During my first semester of grad school, I took a course called Teaching College Composition. The people in that class were my kind of people. People who love reading and writing and learning. Nerds. We
were are all nerds. And each week we gathered (and paid for) the opportunity to talk about how we could spread our nerdiness through the art of teaching. Most of it is a nerdy blur, but I remember one particular moment vividly…
Before class even began one evening, we were excitedly chatting about the assigned reading (#NERDLIFE). A friend said, “It’s like, I read it, and now I’m seeing it everywhere!” Our professor, ever the epitome of cool-nerd, sat at the front of the room and nodded, knowingly. All she said was, “Isn’t it awesome?” And for the next few seconds we all drifted into our own inner-nerd world thinking about that beautiful serendipitous feeling of intellectual synthesis. I smile just thinking about it now.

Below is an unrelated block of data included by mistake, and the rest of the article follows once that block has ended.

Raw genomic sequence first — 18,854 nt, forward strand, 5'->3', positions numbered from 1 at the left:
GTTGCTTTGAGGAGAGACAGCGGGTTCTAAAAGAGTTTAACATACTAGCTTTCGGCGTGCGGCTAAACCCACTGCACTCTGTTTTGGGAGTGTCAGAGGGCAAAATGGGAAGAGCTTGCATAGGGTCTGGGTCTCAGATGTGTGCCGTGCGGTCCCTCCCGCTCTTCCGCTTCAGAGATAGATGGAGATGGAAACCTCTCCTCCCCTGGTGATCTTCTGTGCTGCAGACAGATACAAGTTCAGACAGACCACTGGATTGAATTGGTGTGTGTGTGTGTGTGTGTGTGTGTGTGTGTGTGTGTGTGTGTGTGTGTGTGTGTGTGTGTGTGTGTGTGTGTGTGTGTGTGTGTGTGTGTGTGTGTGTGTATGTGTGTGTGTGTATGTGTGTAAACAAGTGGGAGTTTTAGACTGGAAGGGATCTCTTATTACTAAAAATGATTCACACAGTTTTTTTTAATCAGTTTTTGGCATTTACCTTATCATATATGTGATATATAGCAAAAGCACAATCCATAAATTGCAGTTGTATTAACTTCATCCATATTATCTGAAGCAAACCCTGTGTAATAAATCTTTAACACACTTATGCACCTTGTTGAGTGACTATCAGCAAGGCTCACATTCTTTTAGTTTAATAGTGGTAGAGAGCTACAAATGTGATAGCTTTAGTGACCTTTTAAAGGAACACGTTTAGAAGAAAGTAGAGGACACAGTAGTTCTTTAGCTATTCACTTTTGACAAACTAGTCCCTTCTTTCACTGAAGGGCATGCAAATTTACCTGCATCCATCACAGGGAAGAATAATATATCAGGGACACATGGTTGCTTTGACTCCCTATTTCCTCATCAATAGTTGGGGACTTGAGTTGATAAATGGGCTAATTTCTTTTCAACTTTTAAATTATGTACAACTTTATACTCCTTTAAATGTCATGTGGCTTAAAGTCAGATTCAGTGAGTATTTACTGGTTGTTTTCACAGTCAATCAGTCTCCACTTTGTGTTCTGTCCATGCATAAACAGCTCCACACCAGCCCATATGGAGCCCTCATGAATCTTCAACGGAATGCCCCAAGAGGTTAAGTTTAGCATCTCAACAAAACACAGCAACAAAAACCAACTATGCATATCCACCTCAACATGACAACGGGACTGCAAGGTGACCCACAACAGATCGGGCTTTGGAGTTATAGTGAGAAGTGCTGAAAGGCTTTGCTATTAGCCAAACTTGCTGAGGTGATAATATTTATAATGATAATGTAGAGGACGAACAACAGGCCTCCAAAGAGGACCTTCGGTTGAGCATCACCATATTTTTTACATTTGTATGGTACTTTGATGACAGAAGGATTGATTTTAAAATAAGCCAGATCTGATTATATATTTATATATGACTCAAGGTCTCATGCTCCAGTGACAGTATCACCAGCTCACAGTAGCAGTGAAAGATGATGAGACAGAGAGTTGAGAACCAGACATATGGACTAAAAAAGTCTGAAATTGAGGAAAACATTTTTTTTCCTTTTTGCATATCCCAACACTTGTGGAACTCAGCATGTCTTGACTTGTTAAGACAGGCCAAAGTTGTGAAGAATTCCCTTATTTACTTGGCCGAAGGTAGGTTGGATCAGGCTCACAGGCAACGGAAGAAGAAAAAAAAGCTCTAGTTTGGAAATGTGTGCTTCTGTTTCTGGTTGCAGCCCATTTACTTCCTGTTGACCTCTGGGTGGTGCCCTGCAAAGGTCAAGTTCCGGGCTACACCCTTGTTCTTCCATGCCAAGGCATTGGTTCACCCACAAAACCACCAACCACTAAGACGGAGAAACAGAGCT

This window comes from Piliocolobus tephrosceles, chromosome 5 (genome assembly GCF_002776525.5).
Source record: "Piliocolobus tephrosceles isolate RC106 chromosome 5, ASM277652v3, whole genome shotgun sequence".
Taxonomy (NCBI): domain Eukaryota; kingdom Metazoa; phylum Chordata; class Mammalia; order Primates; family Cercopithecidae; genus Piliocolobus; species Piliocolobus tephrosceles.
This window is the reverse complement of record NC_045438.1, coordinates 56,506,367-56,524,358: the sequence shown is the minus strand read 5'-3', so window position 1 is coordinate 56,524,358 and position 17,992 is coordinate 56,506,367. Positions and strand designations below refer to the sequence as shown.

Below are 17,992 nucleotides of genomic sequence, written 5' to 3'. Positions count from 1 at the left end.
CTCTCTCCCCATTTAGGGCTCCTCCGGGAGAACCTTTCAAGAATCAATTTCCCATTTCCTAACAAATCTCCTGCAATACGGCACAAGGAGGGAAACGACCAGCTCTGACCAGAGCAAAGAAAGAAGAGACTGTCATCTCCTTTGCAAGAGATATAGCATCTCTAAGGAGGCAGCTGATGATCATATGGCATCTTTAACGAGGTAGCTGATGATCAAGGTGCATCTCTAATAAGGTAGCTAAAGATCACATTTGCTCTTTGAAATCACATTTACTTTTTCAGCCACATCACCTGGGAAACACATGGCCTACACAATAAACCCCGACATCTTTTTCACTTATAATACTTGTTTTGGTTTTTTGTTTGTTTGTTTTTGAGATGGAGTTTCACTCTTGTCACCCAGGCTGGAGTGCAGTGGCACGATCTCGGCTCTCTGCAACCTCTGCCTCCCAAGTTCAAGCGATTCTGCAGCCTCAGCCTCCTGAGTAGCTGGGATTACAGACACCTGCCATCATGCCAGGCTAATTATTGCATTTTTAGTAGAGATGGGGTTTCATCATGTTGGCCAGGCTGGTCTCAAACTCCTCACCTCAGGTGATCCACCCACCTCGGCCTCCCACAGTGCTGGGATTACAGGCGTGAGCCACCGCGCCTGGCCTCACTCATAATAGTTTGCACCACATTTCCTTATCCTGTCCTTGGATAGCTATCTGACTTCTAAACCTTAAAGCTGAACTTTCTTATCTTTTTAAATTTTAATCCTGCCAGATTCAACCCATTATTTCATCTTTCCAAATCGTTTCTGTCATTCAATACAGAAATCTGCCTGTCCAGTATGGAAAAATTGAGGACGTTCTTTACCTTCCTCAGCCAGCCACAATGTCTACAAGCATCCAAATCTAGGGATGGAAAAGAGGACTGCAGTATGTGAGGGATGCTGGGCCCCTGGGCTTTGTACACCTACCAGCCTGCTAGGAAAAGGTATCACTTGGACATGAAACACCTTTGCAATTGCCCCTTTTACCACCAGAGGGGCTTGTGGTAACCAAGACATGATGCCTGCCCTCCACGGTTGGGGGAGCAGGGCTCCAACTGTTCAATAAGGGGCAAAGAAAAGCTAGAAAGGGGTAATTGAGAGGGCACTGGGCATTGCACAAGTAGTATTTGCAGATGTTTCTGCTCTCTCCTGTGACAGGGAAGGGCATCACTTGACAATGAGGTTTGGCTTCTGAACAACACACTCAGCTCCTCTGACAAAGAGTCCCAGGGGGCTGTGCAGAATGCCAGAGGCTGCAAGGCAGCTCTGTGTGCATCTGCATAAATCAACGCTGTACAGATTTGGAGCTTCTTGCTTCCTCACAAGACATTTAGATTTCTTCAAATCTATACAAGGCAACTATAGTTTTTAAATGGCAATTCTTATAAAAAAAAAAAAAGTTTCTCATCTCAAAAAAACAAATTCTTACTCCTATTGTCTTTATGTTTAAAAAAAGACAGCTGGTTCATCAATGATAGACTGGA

Synthesis is why I teach. A lot of teachers will talk about the “ah ha” moment being their reason for teacher-being, and maybe synthesis is a version of that, but I think synthesis is something more. Synthesis isn’t “I got it!” but, rather, “I’m getting it!” By dictionary.com definition, synthesis is, “the combining of the constituent elements of separate material or abstract entities into a single or unified entity.” By Amy Menzel definition, synthesis is “the best.” It requires consideration and engagement and further contemplation always. It requires grappling with ideas and all the intellectual moves that make for learning and growing and developing. FOLKS. IT’S THE BEST.
And I’ve been experiencing it a lot recently.
Over the past couple months, I’ve upped by equity game. It was about time, of course. And, of course, one of my first moves was to create a book club (“of course” because I’m a nerd — you should have gotten that by now). I was feeling good about my efforts until a friend shared an op-ed by Tre Johnson titled, “When black people are in pain, white people just join book clubs,” and I was like, “Whoa. I represent that.” Among the passages I continue to return to is this one: